Also In Global Health News: HIV Prevention Strategies For Couples; Humanitarian Operations In Somalia; Gender Rights; Health Clinic In Uganda
Studies Show Long-Term Couples Overlooked By HIV Prevention Strategies
The Washington Post examines research presented at the 17th Conference on Retroviruses and Opportunistic InfectionsÂ that indicates HIV prevention strategies in sub-Saharan Africa are overlooking the risk of transmission between couples in long-term relationships, fueling the spread of the disease.Â “Only as HIV testing has become more common in Africa in the past few years have health authorities come to appreciate the vast number of ‘discordant couples,’ in which one partner is HIV-positive and the other isn’t,” the newspaper writes. “For example, in the East African nation of Kenya, about 1 in 10 couples is affected by HIV. In 40 percent of those couples, both partners are infected. But in 60 percentÂ â€“ about 340,000 couplesÂ â€“ only one partner is.” The article examines how lack of awareness about partner status contributes to the spread of the disease and ways to structure prevention campaigns to focus on this population (Brown, 2/18).
U.S. Restrictions On Somalia Aid Hurt Humanitarian Operations, U.N. Officials Say
“U.S. restrictions designed to stop terrorists in Somalia from diverting aid are hurting humanitarian operations in the lawless Horn of Africa country, U.N. officials said Wednesday,” the Associated Press reports. Mark Bowden, the top U.N. humanitarian official for Somalia, said U.N. agencies have not seen evidence from the U.S. that food aid is finding its way to government opposition fighters. The AP also reports that the issue of U.S.Â funding restrictions “isÂ not the only problem agencies are facing. The World Food Program pulled out of much of southern and central Somalia after local Islamist commanders demanded $20,000 payments every six months to allow them to operate. The Islamists also demanded that WFP fire all women working for them unless they were in clinics or health centers” (Houreld, 2/17).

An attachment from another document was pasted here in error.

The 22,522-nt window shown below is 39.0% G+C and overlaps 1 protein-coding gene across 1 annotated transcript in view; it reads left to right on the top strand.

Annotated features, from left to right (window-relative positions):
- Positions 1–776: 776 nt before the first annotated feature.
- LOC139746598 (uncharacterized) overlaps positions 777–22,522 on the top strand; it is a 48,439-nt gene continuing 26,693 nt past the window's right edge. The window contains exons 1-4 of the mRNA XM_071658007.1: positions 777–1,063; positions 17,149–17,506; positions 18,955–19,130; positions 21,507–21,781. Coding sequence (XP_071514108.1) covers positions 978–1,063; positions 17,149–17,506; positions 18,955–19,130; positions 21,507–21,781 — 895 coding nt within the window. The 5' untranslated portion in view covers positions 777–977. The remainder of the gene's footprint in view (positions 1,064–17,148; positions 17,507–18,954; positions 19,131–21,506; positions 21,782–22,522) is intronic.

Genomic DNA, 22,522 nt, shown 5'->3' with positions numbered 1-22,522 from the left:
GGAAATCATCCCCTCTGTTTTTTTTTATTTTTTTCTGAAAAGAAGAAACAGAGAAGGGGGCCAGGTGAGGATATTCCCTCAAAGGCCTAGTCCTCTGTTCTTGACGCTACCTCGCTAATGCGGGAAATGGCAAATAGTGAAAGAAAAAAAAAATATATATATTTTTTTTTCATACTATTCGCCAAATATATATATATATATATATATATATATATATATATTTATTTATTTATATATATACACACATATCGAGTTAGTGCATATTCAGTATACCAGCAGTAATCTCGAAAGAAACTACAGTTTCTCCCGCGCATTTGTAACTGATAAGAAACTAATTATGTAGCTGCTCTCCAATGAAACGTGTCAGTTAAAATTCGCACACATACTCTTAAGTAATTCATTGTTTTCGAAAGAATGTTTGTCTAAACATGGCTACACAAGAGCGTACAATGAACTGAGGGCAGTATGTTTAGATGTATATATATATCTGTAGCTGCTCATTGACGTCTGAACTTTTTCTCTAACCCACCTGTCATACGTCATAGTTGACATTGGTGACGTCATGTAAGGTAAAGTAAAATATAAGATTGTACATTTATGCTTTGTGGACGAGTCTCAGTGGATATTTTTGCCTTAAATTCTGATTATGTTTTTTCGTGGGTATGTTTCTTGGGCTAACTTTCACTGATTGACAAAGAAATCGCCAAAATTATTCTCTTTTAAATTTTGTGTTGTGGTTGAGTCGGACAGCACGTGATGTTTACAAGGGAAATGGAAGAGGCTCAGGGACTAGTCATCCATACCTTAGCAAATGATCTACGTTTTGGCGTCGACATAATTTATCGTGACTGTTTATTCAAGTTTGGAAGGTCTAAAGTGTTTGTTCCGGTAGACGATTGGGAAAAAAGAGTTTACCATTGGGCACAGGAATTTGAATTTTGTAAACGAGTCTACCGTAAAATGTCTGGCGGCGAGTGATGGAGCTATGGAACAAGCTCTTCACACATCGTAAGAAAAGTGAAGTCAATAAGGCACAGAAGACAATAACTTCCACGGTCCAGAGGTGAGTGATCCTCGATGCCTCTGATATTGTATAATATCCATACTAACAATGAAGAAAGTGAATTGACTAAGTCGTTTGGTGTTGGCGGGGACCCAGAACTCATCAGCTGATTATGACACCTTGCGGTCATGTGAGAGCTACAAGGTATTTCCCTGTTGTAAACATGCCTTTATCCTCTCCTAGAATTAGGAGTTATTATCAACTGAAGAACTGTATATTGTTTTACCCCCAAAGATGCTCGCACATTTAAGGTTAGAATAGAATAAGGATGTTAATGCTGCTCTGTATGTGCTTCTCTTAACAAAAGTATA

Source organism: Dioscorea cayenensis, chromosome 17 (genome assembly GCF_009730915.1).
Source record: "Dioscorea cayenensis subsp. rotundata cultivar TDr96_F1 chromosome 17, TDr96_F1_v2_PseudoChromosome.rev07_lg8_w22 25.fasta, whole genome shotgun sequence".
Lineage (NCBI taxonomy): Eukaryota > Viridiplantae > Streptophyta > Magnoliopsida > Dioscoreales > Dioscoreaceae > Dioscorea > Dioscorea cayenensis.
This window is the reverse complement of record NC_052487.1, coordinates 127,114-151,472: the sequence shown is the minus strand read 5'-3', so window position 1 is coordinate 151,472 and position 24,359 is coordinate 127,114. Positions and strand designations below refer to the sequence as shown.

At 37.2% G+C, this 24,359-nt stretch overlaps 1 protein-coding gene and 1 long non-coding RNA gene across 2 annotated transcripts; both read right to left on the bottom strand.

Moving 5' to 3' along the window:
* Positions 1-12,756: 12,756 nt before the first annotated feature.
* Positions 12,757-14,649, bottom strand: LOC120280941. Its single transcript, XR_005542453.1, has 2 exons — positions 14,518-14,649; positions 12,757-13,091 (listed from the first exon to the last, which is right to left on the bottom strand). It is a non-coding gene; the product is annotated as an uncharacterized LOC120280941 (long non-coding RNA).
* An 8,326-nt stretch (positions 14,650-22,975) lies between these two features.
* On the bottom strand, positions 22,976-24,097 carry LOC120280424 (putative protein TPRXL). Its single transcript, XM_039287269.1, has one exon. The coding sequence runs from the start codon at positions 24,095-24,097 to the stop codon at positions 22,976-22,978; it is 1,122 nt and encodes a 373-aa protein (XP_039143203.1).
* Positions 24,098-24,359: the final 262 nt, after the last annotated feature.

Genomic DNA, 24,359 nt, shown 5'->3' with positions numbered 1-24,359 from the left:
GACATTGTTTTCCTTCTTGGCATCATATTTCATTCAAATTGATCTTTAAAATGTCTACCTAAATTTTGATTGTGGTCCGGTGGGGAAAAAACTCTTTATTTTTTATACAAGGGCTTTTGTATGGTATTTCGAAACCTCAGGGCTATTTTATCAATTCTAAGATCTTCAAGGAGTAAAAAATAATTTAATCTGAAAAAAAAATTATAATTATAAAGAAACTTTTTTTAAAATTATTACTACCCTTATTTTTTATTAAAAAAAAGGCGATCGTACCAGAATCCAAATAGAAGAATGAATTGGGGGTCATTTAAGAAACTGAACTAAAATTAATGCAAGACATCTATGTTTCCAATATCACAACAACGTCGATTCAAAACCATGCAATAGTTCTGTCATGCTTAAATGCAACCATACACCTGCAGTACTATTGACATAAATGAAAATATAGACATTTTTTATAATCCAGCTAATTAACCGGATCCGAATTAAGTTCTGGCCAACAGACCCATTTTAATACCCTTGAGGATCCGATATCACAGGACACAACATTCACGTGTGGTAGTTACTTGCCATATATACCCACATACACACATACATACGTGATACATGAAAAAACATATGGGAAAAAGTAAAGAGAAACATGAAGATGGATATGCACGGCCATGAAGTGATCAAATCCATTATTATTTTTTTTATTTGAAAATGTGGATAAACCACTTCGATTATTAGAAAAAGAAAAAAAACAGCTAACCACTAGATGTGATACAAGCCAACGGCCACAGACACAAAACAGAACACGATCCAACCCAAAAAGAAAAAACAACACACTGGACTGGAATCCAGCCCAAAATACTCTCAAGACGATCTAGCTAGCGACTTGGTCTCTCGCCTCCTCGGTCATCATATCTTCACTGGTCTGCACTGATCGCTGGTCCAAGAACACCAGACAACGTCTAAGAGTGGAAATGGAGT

Women Push For Protection Of Gender Rights In Regional Union
“As the East Africa Community (EAC) gradually moves towards a political confederation, womenâ€™s rights groups from the five member states are pushing for an East African Protocol on Gender and Development to bridge the gender gaps within the integration process,” Inter Press Service reports. “The protocol, which is currently in draft form, aims to create equal opportunities for women and address the implications of the EAC Treaty,” according to theÂ news service.Â The protocol also seeks to addressÂ “violence against women, economic empowerment and food security” as well as women’s health issues,Â IPS writesÂ (Kiapi, 2/17).
Des Moines Register Examines Efforts To Improve Health Care In Uganda
The Des Moines Register examines how the work of the charity ChildVoice International is helping to serve the needs of the people of Uganda, as part of a larger series on the country. The article describes how, in 2006, the group was able to open a clinic, staffed with Ugandan medical workers, that could offer basic medical services to residents in the area, and how the project has since grown. The piece provides a snapshot of the health needs of the population and addresses the need for permanent medical system in the region (Leys, 2/14). The article was supported by a Kaiser Family Foundation Mini Fellowship.
The KFF Daily Global Health Policy Report summarized news and information on global health policy from hundreds of sources, from May 2009 through December 2020. All summaries are archived and available via search.